Fruit forward with layers of flavor

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Rtrent2002

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My current go to bottle of wine is a dark red blend (ménage trois midnight, freak show red, etc). I really like the way the different varietals create "layers" of flavor. My question is how this is typically achieved. I know yeast type and oak plays a part but is there a magic process that maintains a fruit forward wine but layered with fruit, spices, cocoa, vanilla, etc?

I'm making a "trio blend" kit now and used a Pasteur red yeast in primary and now oaking with medium toast American oak powder (for coconut and vanilla) and dark toast chips (for cocoa tobacco etc)

Any ideas or recommendations are welcome!
 

CabSauv

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My current go to bottle of wine is a dark red blend (ménage trois midnight, freak show red, etc). I really like the way the different varietals create "layers" of flavor. My question is how this is typically achieved. I know yeast type and oak plays a part but is there a magic process that maintains a fruit forward wine but layered with fruit, spices, cocoa, vanilla, etc?

I'm making a "trio blend" kit now and used a Pasteur red yeast in primary and now oaking with medium toast American oak powder (for coconut and vanilla) and dark toast chips (for cocoa tobacco etc)

Any ideas or recommendations are welcome!
I'm not sure I have any room to talk on this subject as I'm just a beginner, but wouldn't this be achieved by adding different fruits/flavors at different stages of the fermentation process?

Example: Base juice, pressed black cherries (or flavoring), and oak chips added to must for primary fermentation. Rack. Add pressed blackberries (or in your case vanilla/spices/etc) and tannin to must for secondary fermentation.

Or perhaps this is best achieved by mixing say a finished merlot with a finished cabernet sauvignon as a bench blend.

That's probably not much help as I'm adding a question to your question and posing it as a possible answer. I'll be interested to see what others have to say.
 
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Johny99

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TThere are lots of other techniques from the vineyard to blending that provide the layers you speak of. Cold soak, fermentation time and temperature, extended maceration, co-fermentation, yeast, enzymes, phase of the moon, aging, wood - barrels and additives, etc. read and experiment.

The wines you refer to are blends of different grape wines. I don't know if any are co-ferments, likely not. Anyway blending is a mad science and art. Start with a wine you like and add some from another to see what happens. Different wines bring different things. This is often a way of filling in holes in a wine or adding complexity. Best part it is a heck of a lot of fun with someone you care about.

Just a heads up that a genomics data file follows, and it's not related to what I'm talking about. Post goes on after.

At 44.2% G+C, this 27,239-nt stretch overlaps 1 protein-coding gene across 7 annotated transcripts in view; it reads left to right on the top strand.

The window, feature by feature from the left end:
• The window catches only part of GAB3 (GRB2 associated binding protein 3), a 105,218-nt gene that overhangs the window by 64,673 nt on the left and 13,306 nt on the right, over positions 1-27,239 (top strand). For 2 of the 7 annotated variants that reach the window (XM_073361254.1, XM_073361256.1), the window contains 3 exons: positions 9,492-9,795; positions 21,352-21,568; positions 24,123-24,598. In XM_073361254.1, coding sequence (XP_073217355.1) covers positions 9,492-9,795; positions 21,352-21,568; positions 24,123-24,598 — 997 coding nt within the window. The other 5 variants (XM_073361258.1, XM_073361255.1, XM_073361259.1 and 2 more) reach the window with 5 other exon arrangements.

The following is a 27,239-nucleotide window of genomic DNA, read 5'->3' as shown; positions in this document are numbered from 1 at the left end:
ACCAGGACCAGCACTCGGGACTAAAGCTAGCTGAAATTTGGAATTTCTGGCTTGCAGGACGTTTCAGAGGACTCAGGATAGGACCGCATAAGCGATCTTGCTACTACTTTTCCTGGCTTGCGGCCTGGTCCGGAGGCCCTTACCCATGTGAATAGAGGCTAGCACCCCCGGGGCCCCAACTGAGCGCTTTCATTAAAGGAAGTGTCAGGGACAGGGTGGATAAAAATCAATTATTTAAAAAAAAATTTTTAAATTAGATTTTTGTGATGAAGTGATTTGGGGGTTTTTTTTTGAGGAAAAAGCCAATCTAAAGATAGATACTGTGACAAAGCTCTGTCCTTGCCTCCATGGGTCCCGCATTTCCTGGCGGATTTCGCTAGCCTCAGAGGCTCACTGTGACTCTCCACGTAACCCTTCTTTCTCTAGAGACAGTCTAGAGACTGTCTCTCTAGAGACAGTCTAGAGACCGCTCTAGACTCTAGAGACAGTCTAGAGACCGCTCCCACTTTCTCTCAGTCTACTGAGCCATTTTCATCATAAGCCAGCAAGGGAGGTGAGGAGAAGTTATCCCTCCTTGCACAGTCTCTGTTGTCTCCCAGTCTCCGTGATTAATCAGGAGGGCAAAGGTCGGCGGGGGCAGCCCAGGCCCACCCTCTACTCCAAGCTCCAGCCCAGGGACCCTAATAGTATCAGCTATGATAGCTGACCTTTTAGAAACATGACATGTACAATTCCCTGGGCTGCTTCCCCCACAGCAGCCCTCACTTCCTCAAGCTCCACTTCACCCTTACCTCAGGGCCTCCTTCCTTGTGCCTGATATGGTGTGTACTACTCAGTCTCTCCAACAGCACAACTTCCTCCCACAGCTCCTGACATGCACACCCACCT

stickman

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I agree with John above regarding blending, but also realize that large wineries have a lot of technology at their disposal. They can use ultra filtration and reverse osmosis to play with tannins, concentration, color, as well as adjust alcohol content for sweetness and body. I also noted that these wines have anywhere from .8% to 1.2% residual sugar, which is there to increase the perception of fruit and smoothness. For a home winemaker, that much residual sugar requires sterile filtration or the addition of potassium sorbate to prevent fermentation in the bottle.
 

CabSauv

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Yep, so many different ways to achieve different results. Questions like this are why it would be really fun to work behind the scenes at a winery. I bet they have so many tricks and processes that we aren't aware of - and even ones they aren't aware of between each other too.
 

NorCal

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Those type wines you listed are on the sweeter, fruity side from my recollection. RS as @Stickman said or more likely a splash of Mega Purple, since its illegal to add sugar, but ok to add a sweet grape concentrate (go figure).
 

Mismost

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Blend.... to get those layers of flavors.

I actually know nothing about blending OK. But, we have a habit of ending up with several open bottles of wines cluttering up the counter and the fridge. One day I just combined a Cab and a Merlot...WOW it was better than the individual bottles. Since then, it has become a "THANG" around our house...hey come taste this Pinot Noir with Chardonnay (not bad at all). That Cab Merlot we've actually blended several times with friends and we all like it.

So far, we have not mixed a gagger yet....and have had some very interesting combo's. Plan to do some reading on Pearson's Square and actually blending up a larger batch because we like these blends.
 

sour_grapes

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Those type wines you listed are on the sweeter, fruity side from my recollection. RS as @Stickman said or more likely a splash of Mega Purple, since its illegal to add sugar, but ok to add a sweet grape concentrate (go figure).
In California, you mean? I don't think it is illegal in general. At least that is the case for chaptalization purposes, but I don't know about for RS purposes...
 
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